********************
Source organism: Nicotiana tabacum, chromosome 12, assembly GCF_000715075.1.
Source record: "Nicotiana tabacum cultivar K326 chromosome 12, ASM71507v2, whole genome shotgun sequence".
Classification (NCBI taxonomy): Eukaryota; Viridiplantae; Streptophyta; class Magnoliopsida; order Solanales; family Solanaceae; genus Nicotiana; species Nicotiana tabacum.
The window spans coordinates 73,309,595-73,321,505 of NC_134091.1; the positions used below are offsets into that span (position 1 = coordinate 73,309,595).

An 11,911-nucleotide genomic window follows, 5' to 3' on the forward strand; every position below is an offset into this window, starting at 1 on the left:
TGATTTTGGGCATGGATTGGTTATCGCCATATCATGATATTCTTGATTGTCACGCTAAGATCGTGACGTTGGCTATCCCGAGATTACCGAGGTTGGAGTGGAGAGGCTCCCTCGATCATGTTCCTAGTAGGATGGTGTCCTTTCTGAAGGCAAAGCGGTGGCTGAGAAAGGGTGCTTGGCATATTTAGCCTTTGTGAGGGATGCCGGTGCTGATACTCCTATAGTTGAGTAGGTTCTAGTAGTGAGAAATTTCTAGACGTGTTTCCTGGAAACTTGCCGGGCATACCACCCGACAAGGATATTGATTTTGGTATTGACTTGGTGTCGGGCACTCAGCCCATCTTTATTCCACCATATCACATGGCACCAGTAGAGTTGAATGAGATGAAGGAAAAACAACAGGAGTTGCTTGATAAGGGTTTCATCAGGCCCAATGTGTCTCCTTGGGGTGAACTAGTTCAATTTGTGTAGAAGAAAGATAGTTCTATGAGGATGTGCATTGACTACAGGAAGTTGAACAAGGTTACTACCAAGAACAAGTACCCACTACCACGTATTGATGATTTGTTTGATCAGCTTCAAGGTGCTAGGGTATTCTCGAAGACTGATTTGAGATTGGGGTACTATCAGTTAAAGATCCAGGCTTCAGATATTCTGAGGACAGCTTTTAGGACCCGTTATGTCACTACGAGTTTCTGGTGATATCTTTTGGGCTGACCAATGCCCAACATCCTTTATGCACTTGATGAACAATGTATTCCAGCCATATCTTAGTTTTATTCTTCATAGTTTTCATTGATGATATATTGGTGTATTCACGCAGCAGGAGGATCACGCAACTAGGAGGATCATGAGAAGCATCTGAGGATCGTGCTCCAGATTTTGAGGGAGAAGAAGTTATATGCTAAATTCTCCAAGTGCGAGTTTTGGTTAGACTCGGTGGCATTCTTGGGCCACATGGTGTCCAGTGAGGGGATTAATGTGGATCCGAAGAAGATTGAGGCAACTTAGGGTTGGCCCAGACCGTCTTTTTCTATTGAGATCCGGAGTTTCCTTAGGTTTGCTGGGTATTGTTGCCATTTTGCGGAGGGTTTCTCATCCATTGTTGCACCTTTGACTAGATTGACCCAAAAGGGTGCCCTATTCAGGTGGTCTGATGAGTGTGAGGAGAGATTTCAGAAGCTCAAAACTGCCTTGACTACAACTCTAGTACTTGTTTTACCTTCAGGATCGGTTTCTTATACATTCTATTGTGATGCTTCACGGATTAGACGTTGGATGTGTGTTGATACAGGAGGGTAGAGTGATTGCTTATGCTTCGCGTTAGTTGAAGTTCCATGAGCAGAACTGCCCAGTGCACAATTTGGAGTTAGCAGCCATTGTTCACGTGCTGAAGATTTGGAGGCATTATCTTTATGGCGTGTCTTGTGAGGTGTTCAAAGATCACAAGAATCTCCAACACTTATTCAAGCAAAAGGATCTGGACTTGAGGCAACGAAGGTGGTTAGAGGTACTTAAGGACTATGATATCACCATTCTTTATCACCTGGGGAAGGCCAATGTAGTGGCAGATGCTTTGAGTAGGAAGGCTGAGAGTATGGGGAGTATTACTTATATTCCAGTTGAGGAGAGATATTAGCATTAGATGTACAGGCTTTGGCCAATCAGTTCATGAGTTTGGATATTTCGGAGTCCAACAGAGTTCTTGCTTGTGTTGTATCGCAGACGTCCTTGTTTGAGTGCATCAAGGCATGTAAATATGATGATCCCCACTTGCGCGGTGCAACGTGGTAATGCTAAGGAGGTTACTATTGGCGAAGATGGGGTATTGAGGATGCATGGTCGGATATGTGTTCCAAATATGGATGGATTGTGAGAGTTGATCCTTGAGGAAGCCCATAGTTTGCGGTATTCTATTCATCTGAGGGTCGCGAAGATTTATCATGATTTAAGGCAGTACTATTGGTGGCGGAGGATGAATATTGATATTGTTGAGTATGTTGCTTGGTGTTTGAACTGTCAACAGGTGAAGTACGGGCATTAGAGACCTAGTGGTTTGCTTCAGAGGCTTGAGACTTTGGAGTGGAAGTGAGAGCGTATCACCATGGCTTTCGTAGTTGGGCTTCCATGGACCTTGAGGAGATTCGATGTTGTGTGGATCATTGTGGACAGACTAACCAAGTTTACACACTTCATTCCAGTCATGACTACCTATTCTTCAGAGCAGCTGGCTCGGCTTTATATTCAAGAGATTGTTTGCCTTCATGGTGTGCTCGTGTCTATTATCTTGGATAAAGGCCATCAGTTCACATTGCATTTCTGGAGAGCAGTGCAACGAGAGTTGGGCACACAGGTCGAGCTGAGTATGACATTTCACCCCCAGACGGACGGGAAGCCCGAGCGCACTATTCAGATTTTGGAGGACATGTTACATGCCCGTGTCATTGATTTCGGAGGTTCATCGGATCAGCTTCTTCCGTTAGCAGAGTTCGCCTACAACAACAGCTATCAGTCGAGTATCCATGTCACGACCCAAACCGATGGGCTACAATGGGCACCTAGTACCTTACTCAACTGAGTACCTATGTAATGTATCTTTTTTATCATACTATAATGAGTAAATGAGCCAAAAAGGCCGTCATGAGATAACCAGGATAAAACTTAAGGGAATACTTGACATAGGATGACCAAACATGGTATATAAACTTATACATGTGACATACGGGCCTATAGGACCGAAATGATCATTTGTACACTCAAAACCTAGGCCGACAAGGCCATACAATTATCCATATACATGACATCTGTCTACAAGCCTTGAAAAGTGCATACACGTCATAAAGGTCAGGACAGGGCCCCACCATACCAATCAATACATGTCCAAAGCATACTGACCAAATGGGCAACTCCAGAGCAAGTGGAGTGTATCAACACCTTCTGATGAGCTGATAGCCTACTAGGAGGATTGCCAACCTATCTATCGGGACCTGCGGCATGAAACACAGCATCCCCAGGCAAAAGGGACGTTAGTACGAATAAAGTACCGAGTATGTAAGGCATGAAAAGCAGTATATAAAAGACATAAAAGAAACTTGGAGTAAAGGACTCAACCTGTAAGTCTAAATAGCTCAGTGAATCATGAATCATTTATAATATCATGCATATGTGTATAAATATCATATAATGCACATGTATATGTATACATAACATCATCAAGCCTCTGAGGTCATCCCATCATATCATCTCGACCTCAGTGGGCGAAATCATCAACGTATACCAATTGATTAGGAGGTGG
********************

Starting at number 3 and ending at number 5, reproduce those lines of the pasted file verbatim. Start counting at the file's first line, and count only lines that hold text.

Classification (NCBI taxonomy): Eukaryota; Viridiplantae; Streptophyta; class Magnoliopsida; order Solanales; family Solanaceae; genus Nicotiana; species Nicotiana tabacum.
The window spans coordinates 73,309,595-73,321,505 of NC_134091.1; the positions used below are offsets into that span (position 1 = coordinate 73,309,595).

An 11,911-nucleotide genomic window follows, 5' to 3' on the forward strand; every position below is an offset into this window, starting at 1 on the left: